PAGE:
As a Non-Biological Stepparent, What Are My Rights As a Stepparent?

If you are a stepparent in a marriage, you have specific legal rights to adopt your stepchildren during or after your divorce, if both biological parents agree.

Even without an adoption it is not uncommon for non-biological children to become highly attached to their stepfather or stepmother. Although not “blood” related, your children see you as a “real” mother or father in every sense of the word. In these cases, it could be highly traumatic and detrimental to the child to be separated from a stepparent they have come to love and whose relationship they’ve had and need in their lives.

The New Jersey divorce courts (as do most states) always place the child’s well-being as their main point of reference for any legal decision they make.

However, in most cases, non-adopting stepparents attempting to share joint custody (or even sole custody) arrangements have fewer rights than biological parents. While stepparents can receive certain legal rights concerning their stepchild, doing so often requires navigating a legal agreement with at least one (and usually both) of the child’s biological parents.

This is a complex area of New Jersey’s divorce law, and it still commonly stands that a child’s “biological” parent maintains a much more significant standing in the courts’ eyes and decisions, unless there has been a step parent adoption. However, it’s also an area that may be in direct conflict with the feelings and needs of the child in question! It’s an area of divorce law where you must have the help, guidance, and professional help of an experienced Morris County divorce lawyer

If As a Stepparent, I’ve Adopted My Child; Do the Biological Parents Still Have Rights?

The biological parent’s rights have been terminated by the court and adopted by you. In that case there are no set legal provisions for reinstating the birth parents’ rights or reversing an adoption decree. Unless, however, certain circumstances such as fraud, duress, coercion, etc., were utilized by the stepparent.

Also, for a stepparent to adopt a stepchild, the child’s biological parent must voluntarily surrender their parental rights. Or, the birth parents have been proven to be “unfit” to care for, house, or bring up the child.

You must note that the New Jersey court will always attempt to protect and side with what’s in the child’s best interests. Suppose you and your detailed and thorough Morris County divorce lawyer prove that the biological parents are “unfit parents” in any way.   What happens then?

What Are Some Things I Need To Know To Adopt As a Stepparent?

Statistically, almost 40% of first marriages in New Jersey result in divorce. In second marriages, 60% may divorce, etc. All types of family relationships are in flux and can change rapidly.
Sometimes, during the marriage, stepparents want to make their family relationships official by adopting their spouse’s children. Currently, stepparent adoption is just behind foster parent adoption as the most common type. It’s vital to know that as stepparents, your “parental rights” are limited, but by adopting their spouse’s children, that all changes.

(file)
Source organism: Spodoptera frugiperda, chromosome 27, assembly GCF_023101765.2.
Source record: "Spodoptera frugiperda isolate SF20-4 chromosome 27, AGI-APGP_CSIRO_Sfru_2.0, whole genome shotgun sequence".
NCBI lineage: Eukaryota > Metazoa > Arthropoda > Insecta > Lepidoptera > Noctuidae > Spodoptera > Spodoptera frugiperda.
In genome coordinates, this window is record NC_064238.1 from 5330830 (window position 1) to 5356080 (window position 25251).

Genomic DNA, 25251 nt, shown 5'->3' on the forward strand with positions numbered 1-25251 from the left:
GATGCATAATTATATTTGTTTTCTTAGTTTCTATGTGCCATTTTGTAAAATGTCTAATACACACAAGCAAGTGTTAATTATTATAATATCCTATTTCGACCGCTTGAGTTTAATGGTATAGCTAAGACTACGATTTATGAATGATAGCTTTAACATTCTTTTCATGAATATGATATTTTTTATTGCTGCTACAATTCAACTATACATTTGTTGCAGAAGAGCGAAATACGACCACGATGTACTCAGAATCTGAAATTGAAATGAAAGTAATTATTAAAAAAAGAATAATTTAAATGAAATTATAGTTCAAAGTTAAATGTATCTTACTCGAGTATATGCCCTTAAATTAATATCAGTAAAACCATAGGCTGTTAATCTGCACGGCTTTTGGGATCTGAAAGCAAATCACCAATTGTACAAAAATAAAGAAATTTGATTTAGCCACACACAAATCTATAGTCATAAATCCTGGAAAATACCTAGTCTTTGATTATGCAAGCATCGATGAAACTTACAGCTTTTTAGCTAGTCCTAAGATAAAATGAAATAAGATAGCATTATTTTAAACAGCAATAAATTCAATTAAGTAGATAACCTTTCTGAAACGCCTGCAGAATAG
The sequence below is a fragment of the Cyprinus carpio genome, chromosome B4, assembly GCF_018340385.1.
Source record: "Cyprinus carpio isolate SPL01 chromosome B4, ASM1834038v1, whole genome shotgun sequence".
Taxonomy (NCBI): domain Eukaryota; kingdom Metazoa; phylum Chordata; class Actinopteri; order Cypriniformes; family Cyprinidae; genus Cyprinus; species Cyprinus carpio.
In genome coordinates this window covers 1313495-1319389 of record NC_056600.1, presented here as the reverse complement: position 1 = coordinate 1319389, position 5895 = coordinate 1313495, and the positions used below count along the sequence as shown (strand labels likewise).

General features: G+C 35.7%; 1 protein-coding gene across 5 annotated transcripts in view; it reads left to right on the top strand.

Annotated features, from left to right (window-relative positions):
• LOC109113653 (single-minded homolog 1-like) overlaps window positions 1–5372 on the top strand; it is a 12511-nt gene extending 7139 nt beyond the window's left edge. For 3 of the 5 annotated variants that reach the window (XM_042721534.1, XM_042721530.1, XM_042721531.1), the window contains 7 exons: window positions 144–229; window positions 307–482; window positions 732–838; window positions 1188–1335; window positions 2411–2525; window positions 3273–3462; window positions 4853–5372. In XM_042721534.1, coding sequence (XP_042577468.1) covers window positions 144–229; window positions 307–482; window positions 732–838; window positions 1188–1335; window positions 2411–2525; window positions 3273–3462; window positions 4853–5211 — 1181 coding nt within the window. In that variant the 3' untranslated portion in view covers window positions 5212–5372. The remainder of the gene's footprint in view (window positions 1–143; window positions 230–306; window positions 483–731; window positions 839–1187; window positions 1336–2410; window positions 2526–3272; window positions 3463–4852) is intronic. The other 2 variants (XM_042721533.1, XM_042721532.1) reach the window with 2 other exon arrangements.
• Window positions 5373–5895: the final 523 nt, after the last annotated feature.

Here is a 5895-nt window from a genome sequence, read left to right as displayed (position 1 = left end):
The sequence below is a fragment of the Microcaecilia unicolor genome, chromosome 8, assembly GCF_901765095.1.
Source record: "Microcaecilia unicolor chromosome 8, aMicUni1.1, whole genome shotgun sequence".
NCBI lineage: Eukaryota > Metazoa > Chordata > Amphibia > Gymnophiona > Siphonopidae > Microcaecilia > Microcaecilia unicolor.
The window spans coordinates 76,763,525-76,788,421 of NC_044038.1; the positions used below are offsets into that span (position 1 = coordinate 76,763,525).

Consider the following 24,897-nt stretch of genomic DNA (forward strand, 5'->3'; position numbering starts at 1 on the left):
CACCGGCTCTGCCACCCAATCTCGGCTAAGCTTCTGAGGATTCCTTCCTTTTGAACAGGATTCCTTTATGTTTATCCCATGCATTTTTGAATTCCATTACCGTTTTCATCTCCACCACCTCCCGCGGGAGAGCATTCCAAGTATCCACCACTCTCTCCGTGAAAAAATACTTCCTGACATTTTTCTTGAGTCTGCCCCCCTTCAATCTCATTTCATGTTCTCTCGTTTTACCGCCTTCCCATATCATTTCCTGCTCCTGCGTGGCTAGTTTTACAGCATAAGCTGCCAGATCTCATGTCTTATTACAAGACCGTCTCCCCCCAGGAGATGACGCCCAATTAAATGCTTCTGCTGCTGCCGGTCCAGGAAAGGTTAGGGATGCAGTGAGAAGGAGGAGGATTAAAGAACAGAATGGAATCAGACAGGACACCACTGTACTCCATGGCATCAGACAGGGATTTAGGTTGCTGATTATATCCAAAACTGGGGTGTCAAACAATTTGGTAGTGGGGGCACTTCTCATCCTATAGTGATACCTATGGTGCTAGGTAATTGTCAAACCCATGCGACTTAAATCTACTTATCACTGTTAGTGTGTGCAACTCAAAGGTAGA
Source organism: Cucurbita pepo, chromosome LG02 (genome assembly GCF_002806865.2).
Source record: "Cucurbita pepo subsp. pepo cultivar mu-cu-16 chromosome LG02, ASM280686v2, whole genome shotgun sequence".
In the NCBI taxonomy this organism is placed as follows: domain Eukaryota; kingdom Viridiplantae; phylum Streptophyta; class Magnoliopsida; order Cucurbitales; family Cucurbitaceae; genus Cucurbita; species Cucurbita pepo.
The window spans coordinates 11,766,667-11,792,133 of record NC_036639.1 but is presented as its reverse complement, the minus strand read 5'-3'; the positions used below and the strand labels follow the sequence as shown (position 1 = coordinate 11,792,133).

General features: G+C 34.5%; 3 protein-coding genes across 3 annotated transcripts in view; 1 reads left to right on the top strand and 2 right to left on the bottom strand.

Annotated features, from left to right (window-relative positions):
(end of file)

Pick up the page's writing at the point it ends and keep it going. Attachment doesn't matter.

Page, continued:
First and most importantly, if you, as a stepparent, want to ensure that your parental rights are protected, then the help of an experienced and qualified Morris County adoption lawyer is mandatory. 

In almost all cases, your empathetic and knowledgeable adoption (or divorce) lawyer will be familiar with the New Jersey divorce and adoption laws and have mastered the procedures necessary to get a positive outcome in your case. The close support of a winning and aggressive divorce or adoption lawyer will give you the facts you must know and the peace of mind to move forward and follow the requirements to adopt your stepchild.

For What Reasons Can a Biological Parent Forfeit Their Parental Rights?

Because they are the child’s biological parents, they always give them an “edge” in the care and custody of their child. However, some factors could lead to the loss of a custody battle for their child in New Jersey, such as; whether there are alleged or proven substance abuse mental issues.

The New Jersey court has more, but there are essentially three reasons why a biological parent could lose custody; they are:

  • Mental or physical health – Having issues with mental health does not automatically prevent a biological parent from keeping their child. However, if the impact on their mental state is severe enough, then they may be found to be mentally unfit.
  • Abuse or neglect – This is one of the most common reasons biological parents lose custody battles, or care, of their children.
  • Substance abuse – The New Jersey court takes drug abuse, alcohol abuse, and addiction seriously in any custody case. Abuse of any kind is weighed heavily, as it could jeopardize the child’s health, safety, and welfare.

A Morris County divorce lawyer’s guidance, knowledge, and thorough help are mandatory in all these cases.

I’m a Stepparent and Divorcing With Children Involved; How Should I Proceed?

First, each case of this type is unique, but understand that you may have some of the cards stacked against you as a stepparent. Suppose you want to have visitation rights for your non-biological child after divorce. In that case, you must consult and work with a qualified, winning, detailed, and aggressive Morris County divorce lawyer.

Yes, what you and your child wish for can be accomplished, but the biological parent will always hold a legal “edge.” There are competent and successful lawful means to fight that edge, and your experienced law team will know how to proceed successfully, and your and your child’s behalf.